Savarkar sided with British authorities during Freedom Movement

By Krishna Jha

That Savarkar had several times appealed to the British colonialists to be released and spared after being sent on lifetime transportation has been proven true by all the Maafinamas now in the public domain, but that was not all. In these letters he had not only begged for mercy, but had clearly stated that if released, he would remain loyal to the British government, which he did throughout his life. The carpet underneath had been full of skeletons, as evidenced by the letter written by Linlithgow, the longest-serving Viceroy (1936-1943), to the Secretary of State for India.

The letter is dated October 7, 1939, two days before the Viceroy met Savarkar. The account of the meeting with Savarkar was posted in the postscript on 9 October, immediately following the meeting which the Viceroy clearly regarded as important from the point of view of vested British interests in India. According to the letter, Savarkar had said, “Our interests were now the same, so we need to work together.” As if that were not enough, the letter further reveals, “The Hindu Mahasabha,” he (Savarkar) continued, “proclaimed an unequivocal undertaking of dominion status at the end of the war.” (India Office (IO), MS EUR F 125/8 1939, Letters to the Minister of India).

It was precisely when the rest of the country, including the left and Congress, demanded full freedom from the British colonialists. They argued that if the country were released, it could strive more to stop the fascist forces, and this would be of great help to the Allied forces. In contrast, Savarkar had written among the many petitions for mercy (the first had come on August 30, 1911, which was less than two months when he was taken to the mobile prison), in one he had written: “I am willing to serve government in any capacity they please because since my conversion is conscientious I hope my future conduct will be too Keeping me in prison nothing can come in what would be different Only the powerful can afford to be merciful and where can the prodigal son return but to the parental door of government?”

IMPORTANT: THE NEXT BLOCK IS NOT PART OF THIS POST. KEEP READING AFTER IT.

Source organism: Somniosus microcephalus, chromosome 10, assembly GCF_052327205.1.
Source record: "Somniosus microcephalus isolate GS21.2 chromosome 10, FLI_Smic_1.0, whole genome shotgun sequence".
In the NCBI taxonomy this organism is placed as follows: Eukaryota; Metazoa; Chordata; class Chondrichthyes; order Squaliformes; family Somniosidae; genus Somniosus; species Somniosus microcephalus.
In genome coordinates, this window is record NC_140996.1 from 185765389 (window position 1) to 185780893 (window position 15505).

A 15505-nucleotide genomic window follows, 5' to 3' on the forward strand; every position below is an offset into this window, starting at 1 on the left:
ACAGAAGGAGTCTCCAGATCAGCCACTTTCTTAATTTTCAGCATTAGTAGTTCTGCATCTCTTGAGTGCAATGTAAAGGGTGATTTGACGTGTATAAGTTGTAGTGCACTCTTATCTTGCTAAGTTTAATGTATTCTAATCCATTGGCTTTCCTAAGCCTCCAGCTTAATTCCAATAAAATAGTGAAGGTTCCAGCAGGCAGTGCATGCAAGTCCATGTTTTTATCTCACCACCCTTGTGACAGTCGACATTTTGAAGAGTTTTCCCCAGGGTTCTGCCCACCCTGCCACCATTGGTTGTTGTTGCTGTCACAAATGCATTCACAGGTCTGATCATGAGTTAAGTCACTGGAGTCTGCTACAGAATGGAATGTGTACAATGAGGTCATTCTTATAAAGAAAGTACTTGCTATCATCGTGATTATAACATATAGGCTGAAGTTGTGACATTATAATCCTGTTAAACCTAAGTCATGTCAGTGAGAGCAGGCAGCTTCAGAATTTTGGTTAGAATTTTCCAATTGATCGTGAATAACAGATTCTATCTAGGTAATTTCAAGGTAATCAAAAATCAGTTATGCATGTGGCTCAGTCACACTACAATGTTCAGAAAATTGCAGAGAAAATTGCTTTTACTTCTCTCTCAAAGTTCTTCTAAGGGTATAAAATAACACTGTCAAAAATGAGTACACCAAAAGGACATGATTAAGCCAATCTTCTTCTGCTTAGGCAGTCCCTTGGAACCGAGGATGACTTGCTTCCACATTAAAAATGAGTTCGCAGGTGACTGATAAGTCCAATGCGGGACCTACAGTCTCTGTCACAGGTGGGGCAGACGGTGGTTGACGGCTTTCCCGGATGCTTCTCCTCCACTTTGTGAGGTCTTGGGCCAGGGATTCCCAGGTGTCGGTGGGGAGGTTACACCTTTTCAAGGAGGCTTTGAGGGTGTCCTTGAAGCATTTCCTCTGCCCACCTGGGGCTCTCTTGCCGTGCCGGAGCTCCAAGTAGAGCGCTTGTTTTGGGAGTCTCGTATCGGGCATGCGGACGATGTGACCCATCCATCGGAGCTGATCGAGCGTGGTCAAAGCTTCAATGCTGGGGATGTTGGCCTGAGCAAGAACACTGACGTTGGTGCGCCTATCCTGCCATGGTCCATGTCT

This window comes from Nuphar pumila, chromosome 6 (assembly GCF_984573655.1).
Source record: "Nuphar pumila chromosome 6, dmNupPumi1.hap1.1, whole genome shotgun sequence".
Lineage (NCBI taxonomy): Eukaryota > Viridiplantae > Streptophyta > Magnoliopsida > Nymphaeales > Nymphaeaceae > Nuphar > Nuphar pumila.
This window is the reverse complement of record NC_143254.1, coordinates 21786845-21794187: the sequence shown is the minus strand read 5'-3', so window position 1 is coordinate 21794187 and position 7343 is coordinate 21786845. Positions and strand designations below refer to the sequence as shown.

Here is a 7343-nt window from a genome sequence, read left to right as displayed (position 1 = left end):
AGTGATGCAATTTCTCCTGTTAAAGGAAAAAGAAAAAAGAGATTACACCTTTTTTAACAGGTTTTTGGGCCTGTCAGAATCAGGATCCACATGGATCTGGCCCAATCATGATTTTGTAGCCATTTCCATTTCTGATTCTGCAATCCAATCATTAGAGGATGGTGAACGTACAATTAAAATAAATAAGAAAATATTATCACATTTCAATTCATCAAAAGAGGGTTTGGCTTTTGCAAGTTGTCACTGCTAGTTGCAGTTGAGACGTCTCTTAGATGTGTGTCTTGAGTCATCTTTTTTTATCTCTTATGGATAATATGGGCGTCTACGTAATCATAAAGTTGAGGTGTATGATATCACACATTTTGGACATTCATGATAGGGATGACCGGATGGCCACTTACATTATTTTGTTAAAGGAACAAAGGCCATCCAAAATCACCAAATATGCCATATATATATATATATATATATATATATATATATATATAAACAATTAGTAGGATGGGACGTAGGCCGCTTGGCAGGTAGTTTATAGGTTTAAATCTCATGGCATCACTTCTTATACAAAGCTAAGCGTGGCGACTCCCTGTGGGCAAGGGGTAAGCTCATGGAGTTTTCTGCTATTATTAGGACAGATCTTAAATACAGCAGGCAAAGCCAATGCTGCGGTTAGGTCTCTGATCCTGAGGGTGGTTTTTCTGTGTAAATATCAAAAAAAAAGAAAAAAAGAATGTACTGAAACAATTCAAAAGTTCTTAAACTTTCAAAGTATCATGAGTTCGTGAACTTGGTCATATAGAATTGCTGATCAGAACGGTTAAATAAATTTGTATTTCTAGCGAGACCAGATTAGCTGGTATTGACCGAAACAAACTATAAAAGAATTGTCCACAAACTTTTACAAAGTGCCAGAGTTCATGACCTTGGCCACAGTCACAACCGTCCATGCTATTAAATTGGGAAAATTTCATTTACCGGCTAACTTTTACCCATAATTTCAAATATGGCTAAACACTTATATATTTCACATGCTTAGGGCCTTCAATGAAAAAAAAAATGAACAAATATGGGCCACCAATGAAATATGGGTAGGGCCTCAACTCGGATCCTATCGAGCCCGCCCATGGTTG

This promise was never violated, either in spirit or in practice. For his book, Hindutva, Who is a Hindu, was written just as the British government had witnessed the first major nationwide uprising at the call of the non-cooperative movement and was desperate to divide the Indians. Savarkar’s theory of Hindutva against the so-called enemies, the Muslims, not only promised to dissuade part of the Hindus from participating in the anti-colonial nationalist struggle, but also promised to help the British promote their “divide and rule”- policy in India. The promise of solidarity with colonial interests was not only kept alive, but further flourished when restrictions on his movements outside Ratnagiri were lifted.

Savarkar constantly set out to shape a battlefield so strategically that it could easily stage a war between the two communities of Hindus and Muslims. Shortly after becoming president of the Hindu Mahasabha in December 1937, he took the horrific political line that led to a further decline in the previously pervasive feeling of love and brotherhood. “There are two hostile nations living side by side in India,” he said at the 19th Annual Meeting of Hindu Mahasabha in Ahmedabad. “Several infantile politicians commit the grave error of assuming that India has already merged into a harmonious nation or that it could be so merged simply because of the desire to do so. […] India today cannot be assumed to be a unitary and homogeneous nation. On the contrary, there are mainly two nations: the Hindus and the Muslims in India.”

The threat was ominous and the path Savarkar had taken would have been drenched in blood and death. The Muslim League also followed suit in early 1940, just months after Savarkar met the Viceroy.

The demand for partition at the most crucial moment in the history of the Indian national movement marked a complete success of the British government’s divide and rule policy. At the time, nationalists had been in full boycott mode of the British government ever since Linlithgow declared India’s entry into World War II on 3 September 1939, without even consulting them. In protest, the congressional ministries resigned within a month. In October 1940, to counter British propaganda that India was supporting the war of its own free will, Gandhi and Congress launched an individual Satyagraha campaign. The nationalists pointed out the hypocrisy of Britain’s decision – to support the democratic forces in the war fighting the fascist forces, while still keeping India under their rule.

In contrast, Savarkar not only agreed to a promise of dominion status after the war, but in 1940 also declared his intention to participate in the executive council of the Viceroy and the War Office. outfits stood with the Imperialists. (IPA service)

The story Savarkar sided with the British authorities during the freedom movement first appeared on IPA Newspack.

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